Usually, they just eat a few kernels off the top and you can cut that top inch or two off the ear and salvage the ear, but sometimes they infest more heavily and the corn is ruined.
So how can we combat earworms in corn? I have been told you can place a drop of cooking oil on the silks when they first start to grow and that will prevent them. I have used beneficial nematodes to prevent many types of worms in the garden from growing prolifically.
You can also look for sprays that will help control worm populations such as safer brand, dead bug, or other natural remedies. I don’t recommend using anything like 7 dust on products you’re going to eat or live around. That’s my personal preference to live and grow safely. I take it extra seriously because of my children.
You’ll know it’s time to harvest the corn in your garden when the silk tassels on top of each ear have turned completely brown. They don’t usually ripen all at once, but you can harvest each one when theirs is brown and dried. I can’t wait until you taste your first ear of homegrown corn. I hope you tell me all about it. Yum!
How to grow popcorn
It’s easy to learn how to grow popcorn. It grows just like sweet corn or dent corn. It’s all about the seeds you choose. Make sure to choose a variety that says popcorn on the package.
How to prepare fresh sweet corn
Preparing corn for eating is simple. It’s super delicious raw, so try that. If you want to cook it, just boil a large pot of water, add some salt, and drop the cleaned (remove leaves and silks from corn and rinse off) in the water. Boil for about one minute and take them out and cover them in sweet fresh butter.
Fresh corn is also great grilled. Just leave it as is with the leaves on, put it on a hot grill for about 5 minutes, and then peel back the leaves and silks and again, slather it in butter.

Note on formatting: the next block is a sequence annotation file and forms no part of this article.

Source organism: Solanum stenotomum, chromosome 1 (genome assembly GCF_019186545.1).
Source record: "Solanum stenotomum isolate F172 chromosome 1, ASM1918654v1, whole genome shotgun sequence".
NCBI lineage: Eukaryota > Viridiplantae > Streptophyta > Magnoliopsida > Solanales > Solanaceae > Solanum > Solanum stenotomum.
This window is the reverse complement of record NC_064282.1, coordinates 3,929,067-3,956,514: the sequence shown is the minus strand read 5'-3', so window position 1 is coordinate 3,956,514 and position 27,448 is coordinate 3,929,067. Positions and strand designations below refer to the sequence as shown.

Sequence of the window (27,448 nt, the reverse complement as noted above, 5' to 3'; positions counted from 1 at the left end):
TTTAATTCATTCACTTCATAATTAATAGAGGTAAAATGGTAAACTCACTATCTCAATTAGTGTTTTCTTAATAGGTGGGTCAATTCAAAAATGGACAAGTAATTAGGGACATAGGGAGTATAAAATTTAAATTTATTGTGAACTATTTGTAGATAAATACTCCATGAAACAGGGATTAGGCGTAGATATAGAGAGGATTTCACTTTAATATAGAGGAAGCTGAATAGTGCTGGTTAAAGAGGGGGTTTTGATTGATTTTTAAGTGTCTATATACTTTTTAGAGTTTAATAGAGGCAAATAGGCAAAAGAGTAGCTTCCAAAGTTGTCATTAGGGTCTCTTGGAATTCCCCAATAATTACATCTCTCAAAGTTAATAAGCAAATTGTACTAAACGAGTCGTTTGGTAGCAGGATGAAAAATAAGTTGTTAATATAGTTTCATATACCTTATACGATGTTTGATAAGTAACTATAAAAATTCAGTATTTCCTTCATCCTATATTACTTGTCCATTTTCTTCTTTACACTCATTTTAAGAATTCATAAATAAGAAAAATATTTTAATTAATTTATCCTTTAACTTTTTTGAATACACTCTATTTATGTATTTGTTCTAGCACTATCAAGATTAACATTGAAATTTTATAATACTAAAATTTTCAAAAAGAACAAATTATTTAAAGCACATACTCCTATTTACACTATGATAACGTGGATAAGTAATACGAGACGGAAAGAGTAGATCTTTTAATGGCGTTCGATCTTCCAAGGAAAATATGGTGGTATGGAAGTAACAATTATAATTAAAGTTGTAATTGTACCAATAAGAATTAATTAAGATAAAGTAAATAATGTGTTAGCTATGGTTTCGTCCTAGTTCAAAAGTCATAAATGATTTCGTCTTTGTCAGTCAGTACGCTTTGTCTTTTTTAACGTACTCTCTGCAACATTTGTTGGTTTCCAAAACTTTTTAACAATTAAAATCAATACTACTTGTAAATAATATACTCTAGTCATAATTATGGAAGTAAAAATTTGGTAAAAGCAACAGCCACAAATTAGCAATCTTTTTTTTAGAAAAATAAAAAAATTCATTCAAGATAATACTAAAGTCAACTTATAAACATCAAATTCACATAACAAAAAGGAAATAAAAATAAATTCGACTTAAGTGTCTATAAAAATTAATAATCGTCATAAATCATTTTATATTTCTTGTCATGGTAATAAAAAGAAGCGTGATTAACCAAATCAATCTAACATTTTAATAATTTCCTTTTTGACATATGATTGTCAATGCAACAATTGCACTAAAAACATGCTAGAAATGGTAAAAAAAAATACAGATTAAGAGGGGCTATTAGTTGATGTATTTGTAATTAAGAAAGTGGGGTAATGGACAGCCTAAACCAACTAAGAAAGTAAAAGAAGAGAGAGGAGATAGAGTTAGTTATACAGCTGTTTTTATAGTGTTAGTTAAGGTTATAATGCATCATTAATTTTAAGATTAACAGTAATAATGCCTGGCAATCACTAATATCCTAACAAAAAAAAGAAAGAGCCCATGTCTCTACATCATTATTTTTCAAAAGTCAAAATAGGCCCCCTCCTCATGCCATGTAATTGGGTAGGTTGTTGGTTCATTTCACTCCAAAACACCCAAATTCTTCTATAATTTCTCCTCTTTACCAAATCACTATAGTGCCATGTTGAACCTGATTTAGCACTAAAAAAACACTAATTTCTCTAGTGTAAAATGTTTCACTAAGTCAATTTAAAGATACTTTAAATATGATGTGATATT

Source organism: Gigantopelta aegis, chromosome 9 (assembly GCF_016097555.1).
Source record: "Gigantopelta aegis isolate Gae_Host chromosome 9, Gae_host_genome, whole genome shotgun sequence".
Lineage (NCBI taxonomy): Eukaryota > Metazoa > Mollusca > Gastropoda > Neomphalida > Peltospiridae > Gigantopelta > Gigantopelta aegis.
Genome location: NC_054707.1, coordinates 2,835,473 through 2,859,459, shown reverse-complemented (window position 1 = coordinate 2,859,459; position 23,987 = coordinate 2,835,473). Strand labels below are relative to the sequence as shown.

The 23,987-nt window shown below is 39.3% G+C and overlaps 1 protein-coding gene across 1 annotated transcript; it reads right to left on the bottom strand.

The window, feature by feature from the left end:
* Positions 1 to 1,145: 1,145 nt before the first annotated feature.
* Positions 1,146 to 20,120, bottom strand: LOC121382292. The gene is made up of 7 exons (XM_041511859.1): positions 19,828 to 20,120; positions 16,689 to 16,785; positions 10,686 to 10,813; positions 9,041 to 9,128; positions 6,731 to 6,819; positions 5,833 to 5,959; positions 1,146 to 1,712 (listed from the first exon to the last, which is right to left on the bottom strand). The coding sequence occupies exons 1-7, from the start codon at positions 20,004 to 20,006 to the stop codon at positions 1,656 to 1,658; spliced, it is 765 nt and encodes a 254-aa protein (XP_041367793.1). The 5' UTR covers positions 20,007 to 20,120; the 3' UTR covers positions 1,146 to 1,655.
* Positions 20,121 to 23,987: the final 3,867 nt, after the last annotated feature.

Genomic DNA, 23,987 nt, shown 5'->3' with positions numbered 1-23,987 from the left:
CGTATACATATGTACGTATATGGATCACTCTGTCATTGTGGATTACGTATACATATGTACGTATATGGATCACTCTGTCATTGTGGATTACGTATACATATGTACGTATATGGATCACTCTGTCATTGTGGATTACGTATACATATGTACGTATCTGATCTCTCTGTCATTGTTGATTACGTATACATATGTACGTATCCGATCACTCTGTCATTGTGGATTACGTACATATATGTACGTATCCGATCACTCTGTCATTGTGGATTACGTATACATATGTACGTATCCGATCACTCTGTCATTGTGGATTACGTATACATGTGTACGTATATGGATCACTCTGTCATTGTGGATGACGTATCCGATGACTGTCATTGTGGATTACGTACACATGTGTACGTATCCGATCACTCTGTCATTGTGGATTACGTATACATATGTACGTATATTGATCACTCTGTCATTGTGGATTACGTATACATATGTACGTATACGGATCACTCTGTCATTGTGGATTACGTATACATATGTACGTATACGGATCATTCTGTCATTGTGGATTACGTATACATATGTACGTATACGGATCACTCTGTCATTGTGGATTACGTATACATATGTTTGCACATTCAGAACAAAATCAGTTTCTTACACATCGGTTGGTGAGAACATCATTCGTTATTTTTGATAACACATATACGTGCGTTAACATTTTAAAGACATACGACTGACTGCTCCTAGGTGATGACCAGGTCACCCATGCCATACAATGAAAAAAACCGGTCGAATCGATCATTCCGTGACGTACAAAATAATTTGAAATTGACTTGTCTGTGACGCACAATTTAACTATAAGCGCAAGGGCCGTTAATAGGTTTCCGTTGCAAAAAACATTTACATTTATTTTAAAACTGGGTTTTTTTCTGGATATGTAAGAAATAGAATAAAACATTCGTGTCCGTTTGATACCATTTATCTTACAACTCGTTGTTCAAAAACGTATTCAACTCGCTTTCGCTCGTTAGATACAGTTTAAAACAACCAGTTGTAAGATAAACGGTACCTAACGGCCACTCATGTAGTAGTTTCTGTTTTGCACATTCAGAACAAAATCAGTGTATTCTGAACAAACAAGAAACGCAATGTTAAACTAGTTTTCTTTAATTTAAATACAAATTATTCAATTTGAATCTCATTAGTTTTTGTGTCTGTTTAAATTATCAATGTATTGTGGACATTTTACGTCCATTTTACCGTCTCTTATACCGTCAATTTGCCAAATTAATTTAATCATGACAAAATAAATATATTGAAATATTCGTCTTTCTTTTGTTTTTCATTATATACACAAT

Once you have picked the corn, the sugars will start to turn to starch if you wait to long to eat it. So try to eat it within the day.
What to do with excess corn from the garden
If you need to save some corn because you grew a ton (lucky dog) and don’t have time to eat it all, you can, can it, freeze it or dehydrate it. Freezing corn is what we do.
You can either freeze the whole ears with the leaves still on and then when you’re ready to eat them, toss them in a 350 oven and bake for about 30 minutes. Or you can cut the kernels off the cob and blanch them in hot boiling water for about 3 minutes, fish them out with a strainer, and shock them in a bowl of ice water for 1 minute.
Once they are cooled, you can drain them and freeze them in ziplock bags. We don’t can food because I’m not allowed to serve it to the daycare kids, so I don’t have a tutorial on that, but if you want to check this article out on canning corn.
I can’t wait for corn planting and especially eating season. It’s coming right up.
Have you heard of glass gem corn? It was developed right here in Oklahoma and it’s gorgeous!
Don’t forget to pin for later
Can corn be planted close together?
I would love to grow my own sweet corn this year. I am extremely limited in “in-ground” space, so I need to plant most of my veggies in pots. I have quite a bit of space on the driveway for multiple pots (my landlord & I have been growing veggies this way for 26 years).
You mentioned growing corn in containers but you don’t say how big the containers need to be, or how close to plant them. I understand about them being wind pollinated, so I can put the pots side-by-side in groupings to get the best pollination (such as with square foot gardening).
Seed packet instructions have them growing pretty far apart though. I guess they assume we all have acres of land lol.
Also, do you have any suggestions on which sweet corn varieties would do well for me in pots and my area?
I would appreciate any help you can give me.
P.S. I am in Chicagoland.
I would do at least 12 inch deep pots, and I would do them at least 4 to 6 inches apart. For instance, if you were using a 5 gallon bucket, if it were me, I would put 4-6 plants in that. I’m a garden crowder though and sometimes it benefits me and sometimes it doesn’t. So do it at your own risk. I can’t wait to hear all about it!